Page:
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Businesses need to adapt themselves to CPTPP commitments

Fundamental commitments of the Comprehensive and Progressive Agreement for Trans-Pacific Partnership (CPTPP) and recommendations for businesses took centre stage of a conference co-hosted by the Vietnam Chamber of Commerce and Industry (VCCI) and the Ministry of Industry and Trade in Hanoi on May 22.

In his remarks, Deputy Minister of Industry and Trade Tran Quoc Khanh said the CPTPP will give a major boost to international trade and investment as well as intra-bloc trade activities as it is the highest-standard agreement that Vietnam has participated in to date.

However, Vietnamese businesses should equip themselves with knowhow to utilize its benefits and avoid related risks, he said.

Luong Hoang Thai, Director of the Ministry of Industry and Trade’s Multilateral Trade Policy Department, said the trade pact will help promote the Government’s reform progress as well as the image of Vietnam as a supporter of free trade in line with international law.

The trade deal will provide a good opportunity for Vietnam to open more its market, intensify investment, step up international cooperation, general more jobs, and reduce poverty, he noted.

Attendees said the CPTPP’s stringent regulations will be requirements but also give a chance to the Southeast Asian nation to accelerate reform, revamp institutions, and fully realize its commitments to the pact.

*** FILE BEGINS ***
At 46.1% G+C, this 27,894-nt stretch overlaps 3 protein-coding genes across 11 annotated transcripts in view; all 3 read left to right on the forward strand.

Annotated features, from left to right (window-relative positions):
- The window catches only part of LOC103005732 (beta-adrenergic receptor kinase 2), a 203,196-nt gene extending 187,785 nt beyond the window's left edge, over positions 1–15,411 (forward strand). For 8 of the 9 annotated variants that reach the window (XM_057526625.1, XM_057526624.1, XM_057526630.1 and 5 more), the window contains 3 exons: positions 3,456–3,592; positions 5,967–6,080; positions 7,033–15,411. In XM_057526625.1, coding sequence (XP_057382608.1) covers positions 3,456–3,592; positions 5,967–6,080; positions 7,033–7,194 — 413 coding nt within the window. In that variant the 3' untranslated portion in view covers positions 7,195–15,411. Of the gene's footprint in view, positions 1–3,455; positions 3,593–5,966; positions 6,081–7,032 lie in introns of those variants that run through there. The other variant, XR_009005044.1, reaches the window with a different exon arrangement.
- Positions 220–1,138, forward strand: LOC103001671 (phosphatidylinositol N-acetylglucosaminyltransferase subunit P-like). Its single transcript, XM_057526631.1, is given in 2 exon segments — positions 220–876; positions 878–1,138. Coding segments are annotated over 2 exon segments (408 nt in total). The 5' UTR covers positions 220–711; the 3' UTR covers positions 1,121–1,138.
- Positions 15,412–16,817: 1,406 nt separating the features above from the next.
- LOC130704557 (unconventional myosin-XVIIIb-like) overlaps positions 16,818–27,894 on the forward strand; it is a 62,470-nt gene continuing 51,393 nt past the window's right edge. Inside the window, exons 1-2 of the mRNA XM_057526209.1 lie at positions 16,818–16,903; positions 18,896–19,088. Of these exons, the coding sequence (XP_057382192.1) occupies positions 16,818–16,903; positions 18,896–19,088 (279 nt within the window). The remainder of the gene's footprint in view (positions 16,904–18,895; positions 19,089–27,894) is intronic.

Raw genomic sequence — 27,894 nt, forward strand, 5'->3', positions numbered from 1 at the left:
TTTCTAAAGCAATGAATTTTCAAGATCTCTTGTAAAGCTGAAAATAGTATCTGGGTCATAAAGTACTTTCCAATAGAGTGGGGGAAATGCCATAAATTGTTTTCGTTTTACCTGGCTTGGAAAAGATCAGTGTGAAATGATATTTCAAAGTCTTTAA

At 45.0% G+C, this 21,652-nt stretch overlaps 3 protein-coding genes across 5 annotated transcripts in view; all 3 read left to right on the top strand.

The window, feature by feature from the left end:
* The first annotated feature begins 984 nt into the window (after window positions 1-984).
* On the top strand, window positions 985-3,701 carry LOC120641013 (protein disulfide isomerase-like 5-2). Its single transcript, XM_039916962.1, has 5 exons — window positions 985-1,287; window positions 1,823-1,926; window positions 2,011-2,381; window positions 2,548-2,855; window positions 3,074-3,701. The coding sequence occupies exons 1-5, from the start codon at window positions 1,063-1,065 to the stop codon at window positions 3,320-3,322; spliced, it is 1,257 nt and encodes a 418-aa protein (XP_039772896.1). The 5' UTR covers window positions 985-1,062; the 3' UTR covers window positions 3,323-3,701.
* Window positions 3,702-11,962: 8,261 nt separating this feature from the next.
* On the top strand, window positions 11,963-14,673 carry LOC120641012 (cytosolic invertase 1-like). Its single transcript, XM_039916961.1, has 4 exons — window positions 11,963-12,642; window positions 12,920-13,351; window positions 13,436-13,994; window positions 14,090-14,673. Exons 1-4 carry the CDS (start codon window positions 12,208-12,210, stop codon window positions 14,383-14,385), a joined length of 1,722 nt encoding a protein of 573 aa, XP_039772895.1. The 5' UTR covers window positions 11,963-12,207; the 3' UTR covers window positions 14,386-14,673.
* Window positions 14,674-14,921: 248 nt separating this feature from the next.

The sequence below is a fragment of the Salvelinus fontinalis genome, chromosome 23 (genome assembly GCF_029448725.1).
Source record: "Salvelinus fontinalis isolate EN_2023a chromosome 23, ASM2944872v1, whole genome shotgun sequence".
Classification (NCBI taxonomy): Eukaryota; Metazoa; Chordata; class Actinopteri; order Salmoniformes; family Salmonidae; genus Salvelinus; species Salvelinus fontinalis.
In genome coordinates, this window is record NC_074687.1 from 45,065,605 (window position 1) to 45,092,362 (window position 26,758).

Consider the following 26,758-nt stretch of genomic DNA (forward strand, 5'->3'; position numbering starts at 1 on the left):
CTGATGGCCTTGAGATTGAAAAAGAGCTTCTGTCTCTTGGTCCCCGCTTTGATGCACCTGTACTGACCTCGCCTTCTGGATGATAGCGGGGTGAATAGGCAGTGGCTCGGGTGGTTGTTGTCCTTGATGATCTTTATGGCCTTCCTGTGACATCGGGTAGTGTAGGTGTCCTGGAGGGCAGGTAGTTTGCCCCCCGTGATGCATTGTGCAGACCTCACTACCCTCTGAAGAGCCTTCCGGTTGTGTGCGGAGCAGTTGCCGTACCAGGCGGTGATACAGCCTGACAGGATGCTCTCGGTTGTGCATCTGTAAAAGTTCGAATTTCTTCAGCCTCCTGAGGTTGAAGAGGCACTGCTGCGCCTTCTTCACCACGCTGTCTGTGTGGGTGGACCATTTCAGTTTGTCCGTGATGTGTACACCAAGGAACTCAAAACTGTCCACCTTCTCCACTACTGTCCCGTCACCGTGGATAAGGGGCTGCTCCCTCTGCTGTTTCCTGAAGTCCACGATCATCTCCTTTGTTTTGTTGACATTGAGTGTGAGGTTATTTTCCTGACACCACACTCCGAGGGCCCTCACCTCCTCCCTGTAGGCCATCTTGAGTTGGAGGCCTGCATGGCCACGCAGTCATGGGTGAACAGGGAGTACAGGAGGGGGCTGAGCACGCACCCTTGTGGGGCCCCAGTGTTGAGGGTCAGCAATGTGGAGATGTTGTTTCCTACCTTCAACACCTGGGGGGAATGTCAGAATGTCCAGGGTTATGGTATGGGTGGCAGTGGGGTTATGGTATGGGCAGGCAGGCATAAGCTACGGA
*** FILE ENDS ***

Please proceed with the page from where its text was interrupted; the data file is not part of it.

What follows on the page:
According to VCCI Chairman Vu Tien Loc, Vietnamese businesses need to keep themselves updated with information about the regulations on product origins and standards and customers’ demand in CPTPP member markets, as well as the agreement’s impacts on different types of commodities.

The trade pact will offer a wealth of opportunity for Vietnam to attract more investment, increase international cooperation and exports, and fine-tune its institutions, he said.

The 11 CPTPP members are Australia, Brunei, Canada, Chile, Japan, Malaysia, Mexico, New Zealand, Peru, Singapore and Vietnam.

Japan and the 10 countries taking part in the deal after the US’s withdrawal in January 2017 aim to put the deal into force possibly by the end of 2018 or in early 2019.

Source: VOV

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